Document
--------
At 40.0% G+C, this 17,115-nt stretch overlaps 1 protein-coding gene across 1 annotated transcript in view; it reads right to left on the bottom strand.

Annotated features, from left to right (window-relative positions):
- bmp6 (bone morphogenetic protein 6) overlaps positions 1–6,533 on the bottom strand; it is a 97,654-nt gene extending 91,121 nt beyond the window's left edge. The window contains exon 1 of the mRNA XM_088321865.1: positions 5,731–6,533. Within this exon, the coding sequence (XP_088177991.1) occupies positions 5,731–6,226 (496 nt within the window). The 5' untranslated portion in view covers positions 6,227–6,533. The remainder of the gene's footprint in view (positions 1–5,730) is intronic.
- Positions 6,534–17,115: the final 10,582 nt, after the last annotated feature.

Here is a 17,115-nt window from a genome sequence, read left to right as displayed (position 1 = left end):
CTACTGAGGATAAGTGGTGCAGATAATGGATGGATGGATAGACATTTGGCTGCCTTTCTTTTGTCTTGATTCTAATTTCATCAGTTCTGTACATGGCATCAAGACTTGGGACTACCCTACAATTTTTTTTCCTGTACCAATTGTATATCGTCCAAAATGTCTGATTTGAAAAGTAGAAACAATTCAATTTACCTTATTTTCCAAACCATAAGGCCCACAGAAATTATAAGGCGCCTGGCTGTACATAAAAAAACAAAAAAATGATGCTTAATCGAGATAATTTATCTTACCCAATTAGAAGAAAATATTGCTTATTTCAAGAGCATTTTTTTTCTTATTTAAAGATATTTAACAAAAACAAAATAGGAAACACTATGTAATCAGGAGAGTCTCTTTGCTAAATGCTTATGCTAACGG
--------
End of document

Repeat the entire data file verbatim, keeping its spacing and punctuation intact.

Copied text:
At 40.0% G+C, this 17,115-nt stretch overlaps 1 protein-coding gene across 1 annotated transcript in view; it reads right to left on the bottom strand.

Annotated features, from left to right (window-relative positions):
- bmp6 (bone morphogenetic protein 6) overlaps positions 1–6,533 on the bottom strand; it is a 97,654-nt gene extending 91,121 nt beyond the window's left edge. The window contains exon 1 of the mRNA XM_088321865.1: positions 5,731–6,533. Within this exon, the coding sequence (XP_088177991.1) occupies positions 5,731–6,226 (496 nt within the window). The 5' untranslated portion in view covers positions 6,227–6,533. The remainder of the gene's footprint in view (positions 1–5,730) is intronic.
- Positions 6,534–17,115: the final 10,582 nt, after the last annotated feature.

Here is a 17,115-nt window from a genome sequence, read left to right as displayed (position 1 = left end):
CTACTGAGGATAAGTGGTGCAGATAATGGATGGATGGATAGACATTTGGCTGCCTTTCTTTTGTCTTGATTCTAATTTCATCAGTTCTGTACATGGCATCAAGACTTGGGACTACCCTACAATTTTTTTTCCTGTACCAATTGTATATCGTCCAAAATGTCTGATTTGAAAAGTAGAAACAATTCAATTTACCTTATTTTCCAAACCATAAGGCCCACAGAAATTATAAGGCGCCTGGCTGTACATAAAAAAACAAAAAAATGATGCTTAATCGAGATAATTTATCTTACCCAATTAGAAGAAAATATTGCTTATTTCAAGAGCATTTTTTTTCTTATTTAAAGATATTTAACAAAAACAAAATAGGAAACACTATGTAATCAGGAGAGTCTCTTTGCTAAATGCTTATGCTAACGG